Mary Trump Publishes Book, Claims Trump Cheated on SAT Test

President Donald Trump’s niece claims that her uncle paid a friend to take a college admissions test more than 50 years ago so he could gain acceptance into the elite Wharton School at the University of Pennsylvania, Fox News informed.

It’s one of many allegations that slam the President’s character that Mary L. Trump levels in her new tell-all book: “Too Much and Never Enough: How My Family Created the World’s Most Dangerous Man.”

The White House says the “absurd SAT allegation is completely false” and denounced the book as full of “falsehoods.”

Nonetheless, Mary Trump, a psychologist, claims her uncle cheated in college admissions by paying a kid who was known to score well in tests to take his SAT test for him.

“That was much easier to pull off in the days before photo IDs and computerized records,” Mary Trump writes in the book obtained by Fox News. “Donald, who never lacked for funds, paid his buddy well.”

Mary Trump, 55, is the daughter of President Trump’s eldest brother, Fred Trump Jr, who suffered from alcoholism and who died in 1981 at the age of 42. She has a doctorate in psychology.

In the 200-page missive that tells the story of family dysfunction and the rise of President Trump’s power, Mary Trump recalls the stress from her father’s death and resentment in the family of how her uncle capitalized on Fred Jr.’s struggles.

She reveals an alleged conversation in 2015 with her aunt, retired federal judge Maryanne Trump Barry, whom she claims griped about her brother.

“He’s using your father’s memory for political purposes,” Maryanne said, according to the book, “and that’s a sin, especially since Freddy should have been the star of the family.”

She claims the President’s sister doubted his election prospects and called him “a clown.”

Mary Trump says her uncle, whom she calls “Donald” throughout the book, was forced to become his own “cheerleader” at a young age because he needed his prominent real estate developer father, Fred Trump, to believe he was a better son than Fred Jr., known as Freddy.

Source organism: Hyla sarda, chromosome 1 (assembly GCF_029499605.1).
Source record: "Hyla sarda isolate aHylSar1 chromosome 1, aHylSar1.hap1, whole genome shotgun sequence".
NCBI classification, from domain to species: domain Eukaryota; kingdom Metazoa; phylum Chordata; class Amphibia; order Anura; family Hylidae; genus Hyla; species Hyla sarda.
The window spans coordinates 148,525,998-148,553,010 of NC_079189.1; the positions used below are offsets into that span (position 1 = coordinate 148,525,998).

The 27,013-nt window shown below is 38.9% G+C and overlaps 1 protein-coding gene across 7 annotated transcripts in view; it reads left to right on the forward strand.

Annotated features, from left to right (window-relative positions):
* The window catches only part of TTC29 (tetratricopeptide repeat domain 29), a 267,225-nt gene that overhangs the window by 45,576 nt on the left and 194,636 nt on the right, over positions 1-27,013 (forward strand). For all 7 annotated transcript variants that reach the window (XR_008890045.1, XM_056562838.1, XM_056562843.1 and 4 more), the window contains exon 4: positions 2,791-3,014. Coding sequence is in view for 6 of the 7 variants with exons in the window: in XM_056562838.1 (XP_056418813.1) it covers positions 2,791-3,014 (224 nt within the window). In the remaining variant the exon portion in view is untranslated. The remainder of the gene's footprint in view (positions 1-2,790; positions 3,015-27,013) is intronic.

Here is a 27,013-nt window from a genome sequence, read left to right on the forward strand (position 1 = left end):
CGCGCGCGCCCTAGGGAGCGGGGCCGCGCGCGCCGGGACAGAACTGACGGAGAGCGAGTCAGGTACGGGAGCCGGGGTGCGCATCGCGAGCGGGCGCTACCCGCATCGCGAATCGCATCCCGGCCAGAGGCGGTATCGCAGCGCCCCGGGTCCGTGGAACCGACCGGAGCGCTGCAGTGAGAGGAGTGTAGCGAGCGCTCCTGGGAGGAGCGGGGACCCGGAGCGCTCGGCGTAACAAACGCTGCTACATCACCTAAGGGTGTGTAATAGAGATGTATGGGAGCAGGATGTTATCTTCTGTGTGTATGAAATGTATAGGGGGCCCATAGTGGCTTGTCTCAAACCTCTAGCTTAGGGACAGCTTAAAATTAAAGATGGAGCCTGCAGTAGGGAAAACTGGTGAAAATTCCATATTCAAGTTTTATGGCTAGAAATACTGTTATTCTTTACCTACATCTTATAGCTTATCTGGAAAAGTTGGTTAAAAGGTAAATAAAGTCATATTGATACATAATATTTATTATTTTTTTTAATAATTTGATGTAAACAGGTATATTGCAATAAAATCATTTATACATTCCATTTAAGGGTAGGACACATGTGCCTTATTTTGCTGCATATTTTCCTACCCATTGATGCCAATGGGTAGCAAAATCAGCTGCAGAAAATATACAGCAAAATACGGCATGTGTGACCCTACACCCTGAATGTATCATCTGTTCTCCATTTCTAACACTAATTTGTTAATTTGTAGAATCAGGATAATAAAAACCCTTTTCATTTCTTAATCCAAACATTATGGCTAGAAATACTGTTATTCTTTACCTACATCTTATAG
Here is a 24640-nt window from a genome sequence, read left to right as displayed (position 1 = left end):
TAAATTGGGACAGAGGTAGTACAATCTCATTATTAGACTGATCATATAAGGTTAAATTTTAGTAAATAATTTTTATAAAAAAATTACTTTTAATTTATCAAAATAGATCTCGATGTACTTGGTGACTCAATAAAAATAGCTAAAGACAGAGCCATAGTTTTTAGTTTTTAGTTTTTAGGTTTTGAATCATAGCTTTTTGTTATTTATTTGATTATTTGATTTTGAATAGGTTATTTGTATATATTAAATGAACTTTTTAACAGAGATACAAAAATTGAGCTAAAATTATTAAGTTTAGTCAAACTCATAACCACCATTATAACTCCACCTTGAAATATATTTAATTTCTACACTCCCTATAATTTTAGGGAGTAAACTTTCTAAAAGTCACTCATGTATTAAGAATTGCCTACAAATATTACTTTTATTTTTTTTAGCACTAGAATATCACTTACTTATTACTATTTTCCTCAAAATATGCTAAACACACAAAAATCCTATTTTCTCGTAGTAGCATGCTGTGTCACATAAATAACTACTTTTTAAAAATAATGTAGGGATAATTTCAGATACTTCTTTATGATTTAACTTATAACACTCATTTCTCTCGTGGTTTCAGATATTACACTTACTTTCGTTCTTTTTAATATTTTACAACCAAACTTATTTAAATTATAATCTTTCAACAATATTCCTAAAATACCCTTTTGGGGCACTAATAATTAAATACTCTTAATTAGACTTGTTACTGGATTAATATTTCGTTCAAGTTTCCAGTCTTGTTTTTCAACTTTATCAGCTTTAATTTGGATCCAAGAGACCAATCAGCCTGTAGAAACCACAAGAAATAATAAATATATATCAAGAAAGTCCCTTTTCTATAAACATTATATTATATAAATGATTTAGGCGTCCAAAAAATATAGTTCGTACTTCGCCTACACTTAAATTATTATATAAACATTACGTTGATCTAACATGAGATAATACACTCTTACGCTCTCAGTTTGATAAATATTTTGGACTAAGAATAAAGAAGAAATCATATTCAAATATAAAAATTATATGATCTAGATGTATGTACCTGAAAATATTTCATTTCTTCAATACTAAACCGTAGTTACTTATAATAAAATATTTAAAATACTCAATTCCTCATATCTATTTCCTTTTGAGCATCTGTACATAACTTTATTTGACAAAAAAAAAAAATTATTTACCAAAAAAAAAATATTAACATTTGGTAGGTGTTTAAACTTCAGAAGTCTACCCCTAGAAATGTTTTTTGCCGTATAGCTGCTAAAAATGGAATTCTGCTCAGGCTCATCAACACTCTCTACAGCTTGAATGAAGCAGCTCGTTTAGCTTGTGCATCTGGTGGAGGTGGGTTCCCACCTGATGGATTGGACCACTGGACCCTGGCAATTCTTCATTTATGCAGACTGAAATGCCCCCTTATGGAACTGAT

The White House immediately attacked the credibility of the book.

“It’s ridiculous, absurd allegations that have absolutely no bearing in truth,” White House Press Secretary Kayleigh McEnany said Tuesday at the White House. “I have yet to see the book, but it is a book of falsehoods.” 

Kellyanne Conway, the counselor to the President, dissed the media for reading too much into Mary Trump’s mental health assessments of the President.

“Well, he’s not her patient. He’s her uncle,” Conway told reporters.

Conway cast doubt on the credibility of the accusations in Mary Trump’s book, saying, “As for books generally, obviously they’re not fact-checked. Nobody’s under oath.”

Conway pointed out that President Trump has been very complimentary of his late brother — Mary’s father. Trump has been committed to addressing the drug epidemic in the country because he’s influenced by the struggles of his older brother. Trump has personally shunned alcohol and cigarettes and encouraged others to do so “because he saw what it did to his brother whom he loved very much.”

In one passage in the book, the President’s sister, Maryanne Trump Barry, was allegedly incensed that evangelical Christians started supporting her brother, despite her brother having “no principles.”

“We thought the blatant racism on display during Donald’s announcement speech would be a deal-breaker, but we were disabused of the idea when Jerry Falwell Jr., and other white evangelicals started endorsing him,” Mary Trump wrote.

She continued: “Maryanne, a devout Catholic since her conversion five decades earlier, was incensed. ‘What the f–k is wrong with them?’ she said. ‘The only time Donald went to church was when the cameras were there. It’s mind boggling. He has no principles. None!'”

Asked about the Maryanne Trump Barry passage on Fox News’ “Outnumbered Overtime,” Conway said the President and his sister have a “great relationship” and noted Maryanne came to the inauguration.

“I believe family matters should be family matters,” Conway said.

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